The first Linux game that was used is the open-source Xonotic, which is the popular fork to Nexuiz and powered by the DarkPlaces engine. With Xonotic 0.5, the Radeon HD 7950 was 17% faster than the Radeon HD 6950, but again, the XFX Radeon HD 7950 was set by the factory to run at 900/1375MHz rather than 800/1250MHz as AMD's reference speeds. These speeds could not be changed on the Radeon HD 7950 under Linux at this time since the driver still defines the GPU as being "unsupported hardware" and artificially imposes this amdconfig utility limitation.
Warsow is another popular open-source game, but with any recent graphics card using the binary graphics driver it is more than sufficient to run the Qfusion-based game. The Radeon HD 7950 is obviously not an issue at all for this Linux-native game, even if it would be running at its 4K resolution.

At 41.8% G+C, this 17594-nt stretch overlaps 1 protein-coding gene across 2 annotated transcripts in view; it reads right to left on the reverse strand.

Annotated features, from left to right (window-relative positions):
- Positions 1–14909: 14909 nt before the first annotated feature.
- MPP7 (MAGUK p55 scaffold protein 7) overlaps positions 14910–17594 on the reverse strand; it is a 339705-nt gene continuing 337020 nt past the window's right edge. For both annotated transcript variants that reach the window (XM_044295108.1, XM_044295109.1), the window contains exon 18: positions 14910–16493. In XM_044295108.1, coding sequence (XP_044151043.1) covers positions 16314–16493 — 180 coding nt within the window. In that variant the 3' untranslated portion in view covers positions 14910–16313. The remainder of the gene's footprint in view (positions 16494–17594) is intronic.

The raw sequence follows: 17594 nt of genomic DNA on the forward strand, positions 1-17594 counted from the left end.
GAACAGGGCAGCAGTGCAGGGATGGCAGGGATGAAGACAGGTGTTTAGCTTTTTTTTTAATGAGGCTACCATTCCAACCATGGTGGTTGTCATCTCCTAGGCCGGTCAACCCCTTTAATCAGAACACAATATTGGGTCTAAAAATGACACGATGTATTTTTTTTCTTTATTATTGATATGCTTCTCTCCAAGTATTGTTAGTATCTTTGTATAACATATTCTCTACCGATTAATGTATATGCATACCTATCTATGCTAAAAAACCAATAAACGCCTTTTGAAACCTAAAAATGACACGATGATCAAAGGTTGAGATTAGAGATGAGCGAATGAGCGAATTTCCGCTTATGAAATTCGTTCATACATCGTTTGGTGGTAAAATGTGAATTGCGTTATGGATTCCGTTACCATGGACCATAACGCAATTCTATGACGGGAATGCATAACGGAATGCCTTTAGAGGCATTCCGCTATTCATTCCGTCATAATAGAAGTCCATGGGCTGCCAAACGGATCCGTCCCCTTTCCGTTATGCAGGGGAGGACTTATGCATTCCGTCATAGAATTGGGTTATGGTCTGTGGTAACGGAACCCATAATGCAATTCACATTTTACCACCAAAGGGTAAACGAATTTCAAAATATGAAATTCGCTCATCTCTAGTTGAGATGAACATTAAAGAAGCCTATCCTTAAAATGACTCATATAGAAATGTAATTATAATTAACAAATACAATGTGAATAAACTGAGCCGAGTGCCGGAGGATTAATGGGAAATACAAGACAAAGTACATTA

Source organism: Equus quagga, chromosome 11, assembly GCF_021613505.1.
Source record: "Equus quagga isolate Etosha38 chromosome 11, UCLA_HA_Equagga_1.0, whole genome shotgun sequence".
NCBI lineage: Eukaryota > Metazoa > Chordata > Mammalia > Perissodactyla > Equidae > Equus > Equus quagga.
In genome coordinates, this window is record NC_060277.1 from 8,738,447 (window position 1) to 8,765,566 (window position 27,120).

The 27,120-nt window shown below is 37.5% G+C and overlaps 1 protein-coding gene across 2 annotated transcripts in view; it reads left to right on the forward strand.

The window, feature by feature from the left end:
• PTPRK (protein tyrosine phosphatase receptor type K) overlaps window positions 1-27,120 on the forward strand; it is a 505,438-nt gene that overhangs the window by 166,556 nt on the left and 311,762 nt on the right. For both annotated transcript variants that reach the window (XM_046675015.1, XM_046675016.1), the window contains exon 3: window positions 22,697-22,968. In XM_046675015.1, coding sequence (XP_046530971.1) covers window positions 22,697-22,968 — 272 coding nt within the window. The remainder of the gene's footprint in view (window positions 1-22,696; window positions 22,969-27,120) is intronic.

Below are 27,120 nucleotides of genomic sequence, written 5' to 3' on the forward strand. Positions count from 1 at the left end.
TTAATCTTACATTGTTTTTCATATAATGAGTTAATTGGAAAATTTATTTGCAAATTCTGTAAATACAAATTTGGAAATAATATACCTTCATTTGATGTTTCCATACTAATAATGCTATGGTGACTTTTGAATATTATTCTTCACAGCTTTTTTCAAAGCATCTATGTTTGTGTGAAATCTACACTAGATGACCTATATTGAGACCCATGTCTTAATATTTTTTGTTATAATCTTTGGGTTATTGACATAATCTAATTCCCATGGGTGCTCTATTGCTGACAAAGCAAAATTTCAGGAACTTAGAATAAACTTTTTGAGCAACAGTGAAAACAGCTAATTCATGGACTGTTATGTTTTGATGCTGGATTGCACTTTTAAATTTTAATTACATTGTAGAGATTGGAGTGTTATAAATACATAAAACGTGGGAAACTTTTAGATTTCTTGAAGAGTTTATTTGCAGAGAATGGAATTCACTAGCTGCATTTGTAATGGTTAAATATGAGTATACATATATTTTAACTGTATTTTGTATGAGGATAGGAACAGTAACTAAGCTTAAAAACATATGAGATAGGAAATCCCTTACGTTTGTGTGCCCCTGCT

To finally torture the Radeon HD 7950 graphics processor is Unigine Heaven with its GL3/GL4 renderer, which is by far the most demanding OpenGL workload available under Linux at this point. First up are some Unigine Heaven 2.1 benchmarks followed by Unigine Heaven 3.0, which was publicly released towards the end of this Radeon HD 7950 benchmarking process.